The Sepik region is the best known part of PNG outside the country, and Sepik artefacts (carvings and pottery) are displayed in many of the world’s great museums. Traditional art was linked to spiritual beliefs. Sepik carvings were often an attempt to make a spirit visible, although decorations were also applied to everyday items (ie pots and paddles).

Today carving is rarely traditional – it’s more a mixture of long-established motifs, imagination and commercial tastes – but it's still beautiful, and of excellent quality. Some villages still retain their own signature styles – Kambot makes the famous story boards but even these are not traditional. Story boards were originally painted on large pieces of bark, and now they’re carved in relief from timber.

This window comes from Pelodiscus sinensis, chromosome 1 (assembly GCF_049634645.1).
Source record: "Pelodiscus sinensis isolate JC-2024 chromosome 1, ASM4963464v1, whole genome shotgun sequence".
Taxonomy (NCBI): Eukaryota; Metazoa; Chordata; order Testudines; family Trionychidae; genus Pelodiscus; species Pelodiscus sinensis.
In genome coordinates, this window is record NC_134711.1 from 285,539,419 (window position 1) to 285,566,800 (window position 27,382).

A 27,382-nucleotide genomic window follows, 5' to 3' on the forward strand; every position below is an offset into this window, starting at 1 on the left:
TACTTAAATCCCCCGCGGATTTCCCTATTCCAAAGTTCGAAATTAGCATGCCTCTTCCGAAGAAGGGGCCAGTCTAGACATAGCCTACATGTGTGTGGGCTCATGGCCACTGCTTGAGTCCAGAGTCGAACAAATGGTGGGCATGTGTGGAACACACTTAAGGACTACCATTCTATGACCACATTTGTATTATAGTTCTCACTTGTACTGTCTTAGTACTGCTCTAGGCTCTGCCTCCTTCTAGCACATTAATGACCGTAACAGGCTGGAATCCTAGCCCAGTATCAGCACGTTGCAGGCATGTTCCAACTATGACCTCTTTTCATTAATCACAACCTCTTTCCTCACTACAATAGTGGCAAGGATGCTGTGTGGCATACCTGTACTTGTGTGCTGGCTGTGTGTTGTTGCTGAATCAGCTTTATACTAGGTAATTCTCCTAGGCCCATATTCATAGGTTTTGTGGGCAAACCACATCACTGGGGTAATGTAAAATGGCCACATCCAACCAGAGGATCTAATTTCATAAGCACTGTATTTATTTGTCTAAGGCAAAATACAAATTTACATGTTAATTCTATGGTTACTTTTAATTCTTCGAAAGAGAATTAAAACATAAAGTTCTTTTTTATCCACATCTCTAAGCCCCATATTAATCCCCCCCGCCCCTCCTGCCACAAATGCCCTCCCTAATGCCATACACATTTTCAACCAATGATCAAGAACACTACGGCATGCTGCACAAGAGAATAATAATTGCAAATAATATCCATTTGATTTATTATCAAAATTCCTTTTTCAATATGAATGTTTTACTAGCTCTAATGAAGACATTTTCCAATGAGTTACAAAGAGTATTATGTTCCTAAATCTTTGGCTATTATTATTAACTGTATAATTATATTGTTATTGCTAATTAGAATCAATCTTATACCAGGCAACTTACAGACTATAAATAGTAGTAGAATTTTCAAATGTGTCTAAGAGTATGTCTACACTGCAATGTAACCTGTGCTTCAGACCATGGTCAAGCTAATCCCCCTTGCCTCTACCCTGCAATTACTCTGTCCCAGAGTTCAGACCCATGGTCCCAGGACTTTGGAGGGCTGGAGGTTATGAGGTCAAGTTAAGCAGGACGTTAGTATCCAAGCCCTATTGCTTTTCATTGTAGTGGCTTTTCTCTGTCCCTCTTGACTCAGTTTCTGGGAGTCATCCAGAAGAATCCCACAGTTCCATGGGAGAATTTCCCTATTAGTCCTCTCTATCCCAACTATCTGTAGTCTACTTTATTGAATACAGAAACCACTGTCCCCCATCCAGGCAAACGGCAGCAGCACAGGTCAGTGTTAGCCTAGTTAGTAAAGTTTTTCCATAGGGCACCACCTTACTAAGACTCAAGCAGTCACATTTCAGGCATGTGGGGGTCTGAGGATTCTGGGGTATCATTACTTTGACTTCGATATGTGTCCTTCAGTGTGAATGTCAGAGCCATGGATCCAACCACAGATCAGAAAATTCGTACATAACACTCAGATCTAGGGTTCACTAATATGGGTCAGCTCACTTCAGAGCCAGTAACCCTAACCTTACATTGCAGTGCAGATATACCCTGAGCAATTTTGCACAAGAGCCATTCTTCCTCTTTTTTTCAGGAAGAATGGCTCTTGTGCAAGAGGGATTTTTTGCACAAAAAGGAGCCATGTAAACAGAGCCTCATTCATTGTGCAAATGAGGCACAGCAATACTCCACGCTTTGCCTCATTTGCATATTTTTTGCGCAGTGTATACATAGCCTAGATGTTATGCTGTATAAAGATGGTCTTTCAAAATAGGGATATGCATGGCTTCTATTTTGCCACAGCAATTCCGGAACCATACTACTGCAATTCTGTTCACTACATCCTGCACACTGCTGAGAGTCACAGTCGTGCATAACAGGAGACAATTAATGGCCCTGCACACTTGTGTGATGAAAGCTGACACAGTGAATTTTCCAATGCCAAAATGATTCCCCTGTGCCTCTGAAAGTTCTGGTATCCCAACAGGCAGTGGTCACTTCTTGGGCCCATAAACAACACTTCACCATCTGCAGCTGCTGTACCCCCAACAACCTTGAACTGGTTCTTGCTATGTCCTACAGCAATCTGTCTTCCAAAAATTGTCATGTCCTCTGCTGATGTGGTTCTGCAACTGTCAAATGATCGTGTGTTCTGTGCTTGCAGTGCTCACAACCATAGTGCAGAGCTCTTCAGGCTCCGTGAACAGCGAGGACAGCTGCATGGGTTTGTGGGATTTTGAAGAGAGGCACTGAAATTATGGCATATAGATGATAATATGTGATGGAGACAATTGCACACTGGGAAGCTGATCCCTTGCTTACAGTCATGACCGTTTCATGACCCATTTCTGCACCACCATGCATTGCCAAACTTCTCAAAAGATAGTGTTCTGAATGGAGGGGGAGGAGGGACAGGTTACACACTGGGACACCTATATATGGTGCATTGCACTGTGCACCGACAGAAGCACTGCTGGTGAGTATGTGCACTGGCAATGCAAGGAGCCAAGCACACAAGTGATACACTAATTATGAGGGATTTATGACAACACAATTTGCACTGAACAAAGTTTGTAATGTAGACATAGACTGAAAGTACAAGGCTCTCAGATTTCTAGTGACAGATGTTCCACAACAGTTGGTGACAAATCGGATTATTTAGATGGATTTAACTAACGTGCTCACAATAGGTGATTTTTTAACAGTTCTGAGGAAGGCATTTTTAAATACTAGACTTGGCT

Christianity, as elsewhere in PNG, is blended with many traditional beliefs. Although most Sepik people would claim to be Christian (they go to church every Sunday), it’s a very localised interpretation. The religious world is also inhabited with the spirits of ancestors and some Sepik people invest great spiritual power in crocodiles. People around Kanganaman and Korogo villages in the Middle Sepik perform an initiation rite where young men are cut with hundreds of incisions on the back, chest and buttocks to imitate a crocodile’s skin.